How "innocent" is May Welland?
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Well at the end of the novel we find out she did know more of what was happening between Newland and Ellen. But May is the perfect example of New York society. SHe has the perfect and innocent appeareance.
How "INNOCENT" is May Welland?
I know that Newland Archer sees May as very innocent and simple, but I wonder if anyone can post about the actuality of May's innocence. I get the sense that she knows more about what is going on than anyone truly understands. SHe almost seems at times to be conniving, and manipulative...
Can anyone else comment on this?
If May was conniving and manipulative, as you say, it was because she lived in a "hieroglyphic world" wherein it was necessary to say things other than what one means. In modern terms it is fair to say that May was conniving and manipulative because she said things other than she meant (and allowed lies to go unchecked -- such as Archer's lie about Letterblair sending him to Washington because he wanted to go to Boston to see Ellen), but the mores of her day and class would not. They would say that she was polite and doing the right thing, allowing everyone around her to save face, while still guiding people toward conventional morality.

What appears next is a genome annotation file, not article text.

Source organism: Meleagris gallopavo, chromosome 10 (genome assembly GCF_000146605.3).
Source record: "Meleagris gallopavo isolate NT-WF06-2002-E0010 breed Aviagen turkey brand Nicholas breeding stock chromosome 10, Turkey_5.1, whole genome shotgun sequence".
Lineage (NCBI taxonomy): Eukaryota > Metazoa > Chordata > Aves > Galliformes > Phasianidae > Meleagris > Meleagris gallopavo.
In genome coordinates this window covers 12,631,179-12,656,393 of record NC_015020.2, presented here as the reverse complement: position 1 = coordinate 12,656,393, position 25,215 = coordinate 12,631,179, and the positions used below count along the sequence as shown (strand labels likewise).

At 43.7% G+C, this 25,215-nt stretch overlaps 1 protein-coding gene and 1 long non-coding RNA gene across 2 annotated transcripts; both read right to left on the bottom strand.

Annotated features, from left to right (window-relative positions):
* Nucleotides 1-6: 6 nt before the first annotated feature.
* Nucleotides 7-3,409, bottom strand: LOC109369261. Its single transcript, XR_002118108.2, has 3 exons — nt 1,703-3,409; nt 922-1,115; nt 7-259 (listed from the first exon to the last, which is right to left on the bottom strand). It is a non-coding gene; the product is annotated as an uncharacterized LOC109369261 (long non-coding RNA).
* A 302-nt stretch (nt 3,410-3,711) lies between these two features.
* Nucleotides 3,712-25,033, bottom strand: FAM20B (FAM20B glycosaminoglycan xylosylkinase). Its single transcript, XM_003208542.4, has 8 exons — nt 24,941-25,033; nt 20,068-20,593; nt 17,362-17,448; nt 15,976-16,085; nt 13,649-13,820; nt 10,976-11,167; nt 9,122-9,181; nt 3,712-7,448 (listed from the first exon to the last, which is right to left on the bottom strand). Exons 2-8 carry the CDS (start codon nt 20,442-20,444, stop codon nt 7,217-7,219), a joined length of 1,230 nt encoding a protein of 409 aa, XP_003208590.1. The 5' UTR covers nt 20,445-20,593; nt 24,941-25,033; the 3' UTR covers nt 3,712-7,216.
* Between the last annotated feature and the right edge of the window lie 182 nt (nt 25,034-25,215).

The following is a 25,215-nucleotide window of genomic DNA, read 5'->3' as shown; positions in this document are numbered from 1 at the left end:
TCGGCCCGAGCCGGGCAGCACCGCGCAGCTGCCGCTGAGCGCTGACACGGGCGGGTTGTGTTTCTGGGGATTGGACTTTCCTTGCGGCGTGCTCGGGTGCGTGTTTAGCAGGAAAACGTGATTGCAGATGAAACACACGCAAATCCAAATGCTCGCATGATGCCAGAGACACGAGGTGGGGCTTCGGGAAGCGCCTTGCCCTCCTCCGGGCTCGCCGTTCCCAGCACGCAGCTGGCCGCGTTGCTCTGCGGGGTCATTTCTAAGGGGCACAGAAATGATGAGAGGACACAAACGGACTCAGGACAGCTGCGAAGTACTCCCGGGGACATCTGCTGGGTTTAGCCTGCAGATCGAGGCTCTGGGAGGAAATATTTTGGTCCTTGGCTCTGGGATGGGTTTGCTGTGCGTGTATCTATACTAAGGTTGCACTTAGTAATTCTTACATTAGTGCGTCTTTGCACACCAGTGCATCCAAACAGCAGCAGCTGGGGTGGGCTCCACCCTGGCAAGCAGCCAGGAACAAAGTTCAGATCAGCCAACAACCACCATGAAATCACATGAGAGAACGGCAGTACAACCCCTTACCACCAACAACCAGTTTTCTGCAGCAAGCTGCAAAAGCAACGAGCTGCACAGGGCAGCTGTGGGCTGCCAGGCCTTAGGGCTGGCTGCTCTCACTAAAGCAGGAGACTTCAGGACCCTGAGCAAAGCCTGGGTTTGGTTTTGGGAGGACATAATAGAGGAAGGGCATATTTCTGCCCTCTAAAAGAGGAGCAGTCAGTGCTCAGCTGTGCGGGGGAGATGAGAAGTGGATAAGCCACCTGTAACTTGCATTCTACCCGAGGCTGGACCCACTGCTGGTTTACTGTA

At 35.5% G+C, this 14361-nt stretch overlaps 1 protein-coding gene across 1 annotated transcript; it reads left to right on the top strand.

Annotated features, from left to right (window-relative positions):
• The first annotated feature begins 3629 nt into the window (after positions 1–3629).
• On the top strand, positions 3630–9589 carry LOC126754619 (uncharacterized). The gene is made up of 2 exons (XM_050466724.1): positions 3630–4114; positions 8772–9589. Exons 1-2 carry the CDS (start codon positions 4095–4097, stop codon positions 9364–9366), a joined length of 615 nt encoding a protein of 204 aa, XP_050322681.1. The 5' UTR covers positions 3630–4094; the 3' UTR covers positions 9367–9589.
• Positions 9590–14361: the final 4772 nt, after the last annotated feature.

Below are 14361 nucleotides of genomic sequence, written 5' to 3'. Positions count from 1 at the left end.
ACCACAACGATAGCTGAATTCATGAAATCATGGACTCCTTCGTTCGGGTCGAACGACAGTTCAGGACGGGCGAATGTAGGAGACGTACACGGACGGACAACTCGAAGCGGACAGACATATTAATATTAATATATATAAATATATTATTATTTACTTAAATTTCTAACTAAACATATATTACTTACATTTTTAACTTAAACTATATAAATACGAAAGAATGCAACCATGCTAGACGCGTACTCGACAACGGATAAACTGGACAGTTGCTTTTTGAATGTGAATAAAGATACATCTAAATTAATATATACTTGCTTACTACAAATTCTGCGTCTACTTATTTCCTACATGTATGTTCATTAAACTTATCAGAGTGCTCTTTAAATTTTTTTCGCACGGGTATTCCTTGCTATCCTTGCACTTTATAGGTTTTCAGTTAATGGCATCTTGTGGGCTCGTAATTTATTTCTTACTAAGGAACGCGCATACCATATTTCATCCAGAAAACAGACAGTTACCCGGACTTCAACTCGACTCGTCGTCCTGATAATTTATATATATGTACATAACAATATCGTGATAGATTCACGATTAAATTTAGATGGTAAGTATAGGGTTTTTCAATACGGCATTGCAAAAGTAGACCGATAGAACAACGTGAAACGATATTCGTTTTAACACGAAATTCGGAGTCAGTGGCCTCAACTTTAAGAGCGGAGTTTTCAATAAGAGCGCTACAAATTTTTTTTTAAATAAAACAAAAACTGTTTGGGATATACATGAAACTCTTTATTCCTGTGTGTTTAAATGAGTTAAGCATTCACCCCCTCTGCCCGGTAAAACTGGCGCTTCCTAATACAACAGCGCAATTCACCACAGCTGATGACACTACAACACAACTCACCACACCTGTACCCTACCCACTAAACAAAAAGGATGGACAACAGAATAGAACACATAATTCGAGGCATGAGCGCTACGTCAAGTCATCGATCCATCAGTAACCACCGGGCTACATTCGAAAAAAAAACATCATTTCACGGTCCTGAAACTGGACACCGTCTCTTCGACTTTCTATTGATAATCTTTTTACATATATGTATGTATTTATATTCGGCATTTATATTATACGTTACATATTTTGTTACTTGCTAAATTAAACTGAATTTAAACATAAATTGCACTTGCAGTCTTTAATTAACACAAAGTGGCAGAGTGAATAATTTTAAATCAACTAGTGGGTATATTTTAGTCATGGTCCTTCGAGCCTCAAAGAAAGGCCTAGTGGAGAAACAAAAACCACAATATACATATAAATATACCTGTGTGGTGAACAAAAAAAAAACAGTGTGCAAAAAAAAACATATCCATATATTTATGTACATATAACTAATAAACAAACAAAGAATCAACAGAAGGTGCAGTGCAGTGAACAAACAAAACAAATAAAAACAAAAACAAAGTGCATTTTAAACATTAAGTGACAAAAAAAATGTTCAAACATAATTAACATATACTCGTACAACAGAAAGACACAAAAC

Certainly, as the other poster has pointed out, May knows more about Archer's fascination with Ellen than she lets on. But that was required by the society of her day, and to have let on that she knew about the passion would have meant a great deal of loss for herself and for Archer. Archer would have been labled a "cad" and would have had a hard time being accepted by his old friends, and Ellen would have received a much greater share of the shame (the double standard of the time.) Most of all, May would lose the supremely-appropriate fiance that Archer was (whom she presumably loves) and have to face the very real possibility of never marrying. She had been taught since childhood to act a certain way to maintain the status quo; that she was more knowing that she may have appeared was simply a testament to her intelligence and the self-control her training had given her. May Welland was, in 1870s New York terms, a lady -- and she acted exactly as the morality of her family and friends, and perhaps her own conscience, too, dictated.
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